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Professional C++
Professional C++
Price: $25.99

5 of 10 people found the following review helpful
3.0 out of 5 stars Good content, poor layout, February 2, 2012
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This review is from: Professional C++ (Kindle Edition)
The overall content of the book is good, but the the fact that so much space on the pages is taken up by the "available for download on wrox.com" icons is annoying. For a book that purports to be a professional publication, it gives it a very unprofessional feel. It makes the book significantly longer than it needs to be, and is distracting to the reader. Note that this review applies to the Kindle version only.The format may be different in the printed version.


Plantronics MX505 Windsmart Boom Headset - Black/Gray
Plantronics MX505 Windsmart Boom Headset - Black/Gray
2 used & new from $21.87

1 of 3 people found the following review helpful
1.0 out of 5 stars False Advertising and stupid design, February 22, 2008
Does not have answer/end button, as advertised. I don't care what other bells and whistles ti has, if I have to open the phone to and push the button while driving, what's the point. One star for wasting my time.


No Title Available

3.0 out of 5 stars Nice school pack. Not for serious outdoor use., November 6, 2007
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This pack has a very comfortable suspension system that distributes the weight well across your shoulders and hips. The bag design is good for school, with lots of pockets for organization. However, it's not suited for serious outdoor use. Very few straps for compression and attaching gear. The ice axe loop is a bit of a joke, though I have used it. The water bottle pockets are small and kind of flimsy. I wouldn't dare tie gear to the lashing strip, for fear it would tear the lightweight fabric. The only zipper without a storm flap over it is probably the one that needs it most. A lot of these features are obviously for show, and not well thought out. So if you want a more versatile bag, get a good climbing pack with a top-loader central compartment.


Mountaineering: The Freedom of the Hills
Mountaineering: The Freedom of the Hills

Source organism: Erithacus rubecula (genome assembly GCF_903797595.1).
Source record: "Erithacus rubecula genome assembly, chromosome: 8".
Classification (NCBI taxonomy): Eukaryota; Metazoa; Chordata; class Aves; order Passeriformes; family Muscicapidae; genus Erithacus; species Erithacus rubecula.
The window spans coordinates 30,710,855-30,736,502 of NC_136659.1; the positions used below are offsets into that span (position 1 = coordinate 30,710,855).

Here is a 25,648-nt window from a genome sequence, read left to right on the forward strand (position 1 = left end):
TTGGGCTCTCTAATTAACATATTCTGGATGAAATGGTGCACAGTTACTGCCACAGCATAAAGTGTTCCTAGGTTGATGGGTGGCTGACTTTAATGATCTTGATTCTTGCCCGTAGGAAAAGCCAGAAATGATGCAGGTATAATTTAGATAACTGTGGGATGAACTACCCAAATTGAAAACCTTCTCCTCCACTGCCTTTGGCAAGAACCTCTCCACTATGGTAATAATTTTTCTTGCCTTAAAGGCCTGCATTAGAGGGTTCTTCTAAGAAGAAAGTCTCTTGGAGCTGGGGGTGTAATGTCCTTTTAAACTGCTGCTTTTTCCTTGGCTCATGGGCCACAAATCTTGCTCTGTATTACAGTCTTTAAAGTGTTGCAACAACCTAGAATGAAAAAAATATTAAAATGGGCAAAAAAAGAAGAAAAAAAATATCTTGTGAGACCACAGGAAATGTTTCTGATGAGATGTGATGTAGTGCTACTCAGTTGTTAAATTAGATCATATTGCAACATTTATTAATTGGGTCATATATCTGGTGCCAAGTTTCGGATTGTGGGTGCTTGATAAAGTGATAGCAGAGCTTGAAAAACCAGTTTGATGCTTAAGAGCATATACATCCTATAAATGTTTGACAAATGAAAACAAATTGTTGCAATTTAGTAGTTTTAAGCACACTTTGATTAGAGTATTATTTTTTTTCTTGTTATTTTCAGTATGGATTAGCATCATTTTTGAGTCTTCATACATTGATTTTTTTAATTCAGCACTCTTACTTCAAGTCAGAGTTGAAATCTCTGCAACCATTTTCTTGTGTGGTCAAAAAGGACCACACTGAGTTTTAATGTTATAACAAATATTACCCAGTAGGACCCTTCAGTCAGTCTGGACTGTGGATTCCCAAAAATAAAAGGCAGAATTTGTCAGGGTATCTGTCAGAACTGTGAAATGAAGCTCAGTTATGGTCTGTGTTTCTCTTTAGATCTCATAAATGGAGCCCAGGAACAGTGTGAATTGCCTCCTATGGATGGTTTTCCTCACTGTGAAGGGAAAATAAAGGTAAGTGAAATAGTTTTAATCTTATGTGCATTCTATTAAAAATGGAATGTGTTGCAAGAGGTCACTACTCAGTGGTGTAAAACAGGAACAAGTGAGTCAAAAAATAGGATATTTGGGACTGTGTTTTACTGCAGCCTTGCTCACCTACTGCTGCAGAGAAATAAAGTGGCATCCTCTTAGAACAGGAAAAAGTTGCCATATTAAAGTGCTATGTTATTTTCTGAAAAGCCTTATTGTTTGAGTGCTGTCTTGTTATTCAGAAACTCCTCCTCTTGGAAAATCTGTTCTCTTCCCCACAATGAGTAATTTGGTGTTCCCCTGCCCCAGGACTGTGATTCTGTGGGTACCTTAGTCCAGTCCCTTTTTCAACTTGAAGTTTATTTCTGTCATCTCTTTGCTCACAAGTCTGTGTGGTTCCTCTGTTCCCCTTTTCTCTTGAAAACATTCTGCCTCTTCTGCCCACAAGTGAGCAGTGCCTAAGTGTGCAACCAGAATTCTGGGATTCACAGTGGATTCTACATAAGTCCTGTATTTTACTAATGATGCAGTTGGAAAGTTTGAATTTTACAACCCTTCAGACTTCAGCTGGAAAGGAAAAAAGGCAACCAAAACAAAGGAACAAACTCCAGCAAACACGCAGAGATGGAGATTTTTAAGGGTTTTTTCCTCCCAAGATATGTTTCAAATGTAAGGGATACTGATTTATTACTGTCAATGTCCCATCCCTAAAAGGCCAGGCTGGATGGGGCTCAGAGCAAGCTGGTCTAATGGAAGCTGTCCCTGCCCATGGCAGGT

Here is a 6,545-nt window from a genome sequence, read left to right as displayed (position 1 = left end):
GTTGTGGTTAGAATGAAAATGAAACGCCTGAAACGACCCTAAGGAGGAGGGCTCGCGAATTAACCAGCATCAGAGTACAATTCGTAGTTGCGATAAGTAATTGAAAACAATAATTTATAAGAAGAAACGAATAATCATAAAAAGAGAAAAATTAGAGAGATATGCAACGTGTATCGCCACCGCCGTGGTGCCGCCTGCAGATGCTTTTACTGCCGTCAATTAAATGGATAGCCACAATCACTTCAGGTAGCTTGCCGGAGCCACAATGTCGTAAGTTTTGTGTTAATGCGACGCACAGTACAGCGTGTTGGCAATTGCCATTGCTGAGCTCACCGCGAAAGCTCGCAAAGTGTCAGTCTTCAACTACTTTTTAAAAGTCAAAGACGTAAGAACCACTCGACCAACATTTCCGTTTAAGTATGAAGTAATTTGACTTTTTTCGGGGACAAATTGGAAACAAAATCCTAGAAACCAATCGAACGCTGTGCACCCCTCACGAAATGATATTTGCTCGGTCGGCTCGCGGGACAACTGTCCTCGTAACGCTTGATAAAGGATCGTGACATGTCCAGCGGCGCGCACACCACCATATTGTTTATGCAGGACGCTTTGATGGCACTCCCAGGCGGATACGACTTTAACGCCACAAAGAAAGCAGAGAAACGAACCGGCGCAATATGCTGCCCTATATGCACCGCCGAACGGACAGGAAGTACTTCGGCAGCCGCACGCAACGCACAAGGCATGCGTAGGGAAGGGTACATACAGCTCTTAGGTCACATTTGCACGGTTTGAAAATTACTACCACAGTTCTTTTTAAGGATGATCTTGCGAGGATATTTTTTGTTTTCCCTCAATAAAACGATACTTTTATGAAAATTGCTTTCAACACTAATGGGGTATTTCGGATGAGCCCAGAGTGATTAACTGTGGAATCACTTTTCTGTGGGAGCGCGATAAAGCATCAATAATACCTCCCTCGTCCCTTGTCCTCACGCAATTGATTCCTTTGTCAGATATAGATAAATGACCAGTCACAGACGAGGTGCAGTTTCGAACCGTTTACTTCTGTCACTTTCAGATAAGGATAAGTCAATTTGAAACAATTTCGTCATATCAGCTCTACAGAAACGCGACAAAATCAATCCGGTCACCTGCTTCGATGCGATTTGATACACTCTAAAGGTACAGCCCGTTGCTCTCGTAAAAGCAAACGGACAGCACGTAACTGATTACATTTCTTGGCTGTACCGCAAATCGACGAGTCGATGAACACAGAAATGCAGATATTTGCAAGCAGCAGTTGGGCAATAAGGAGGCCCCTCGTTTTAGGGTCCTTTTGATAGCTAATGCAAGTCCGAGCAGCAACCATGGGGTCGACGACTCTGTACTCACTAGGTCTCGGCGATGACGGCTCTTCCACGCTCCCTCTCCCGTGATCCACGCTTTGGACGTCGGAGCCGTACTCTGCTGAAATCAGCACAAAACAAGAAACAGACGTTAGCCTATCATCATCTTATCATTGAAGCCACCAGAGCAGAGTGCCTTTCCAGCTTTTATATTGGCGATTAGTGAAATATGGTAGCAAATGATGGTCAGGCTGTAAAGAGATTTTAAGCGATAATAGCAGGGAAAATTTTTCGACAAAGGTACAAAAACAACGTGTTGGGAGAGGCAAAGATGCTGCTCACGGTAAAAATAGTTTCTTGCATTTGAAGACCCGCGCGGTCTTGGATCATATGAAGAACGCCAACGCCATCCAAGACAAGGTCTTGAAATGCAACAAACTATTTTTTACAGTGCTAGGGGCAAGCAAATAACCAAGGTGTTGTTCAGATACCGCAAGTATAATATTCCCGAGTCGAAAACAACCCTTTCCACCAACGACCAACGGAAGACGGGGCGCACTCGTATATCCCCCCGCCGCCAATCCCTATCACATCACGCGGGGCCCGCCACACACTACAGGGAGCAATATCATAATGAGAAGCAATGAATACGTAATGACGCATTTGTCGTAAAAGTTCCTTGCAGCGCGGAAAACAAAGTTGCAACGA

by Don Graydon
Edition: Hardcover
Offered by PI Quality Books
23 used & new from $17.89

2 of 5 people found the following review helpful
4.0 out of 5 stars Very useful and informative; some shortfalls, October 20, 2007
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This is a very useful and informative book, though lacking in some areas. The text, in places, seems to reflect the authors' preferences, rather than conveying the broader perspective of climbers. The author of the navigation section is clearly a good navigator, but not an expert. Early in the section he says to never build rock cairns to mark the path. Then later on in the same section he suggests building them. I think a lot of experienced people would question that one either way.

He also states that a compass without a baseplate is unsuitable for mountaineering. Never mind the fact that military professionals and explorers have gotten along well without baseplate compasses for centuries, and still do today. I rarely use the baseplate on my compass. He says nothing about using protractors, which are actually easier. You can take the map in one hand and a UTM/protractor card in the other, and quickly find bearings. Using a baseplate compass requires both hands to turn the azimuth, takes longer, and provides less accurate results. A military compass works better in low-light conditions, and only requires one hand to take a quick bearing. It also works anywhere in the world.

Doesn't seem like a big deal, unless you've tried to take bearings on top of a windswept and snow-covered ridge with mittens on both hands; and your map's trying to blow away. I use a baseplate compass and a protractor, mainly because the military compass doesn't have a clinometer.

Some think having two devices is more complicated. I disagree. But in any case, it should be mentioned. Disappointing, especially when the author acknowledges that navigation is a central topic to the whole book.

The book doesn't even mention Telemark skis, lumping them with Nordic gear, which is quite different. The author is probably a Randonee gear adherent.

This is a very useful text, though it's not sufficient by itself. Definitely worth the money if you're getting into mountaineering. A good buy for hikers and rock climbers too. You won't regret buying it. It's a good intro, but ultimately you just need to get experience, and figure out what works best for you.
Comment Comments (2) | Permalink | Most recent comment: Feb 2, 2012 9:44 PM PST


Delta Force: The Army's Elite Counterterrorist Unit
Delta Force: The Army's Elite Counterterrorist Unit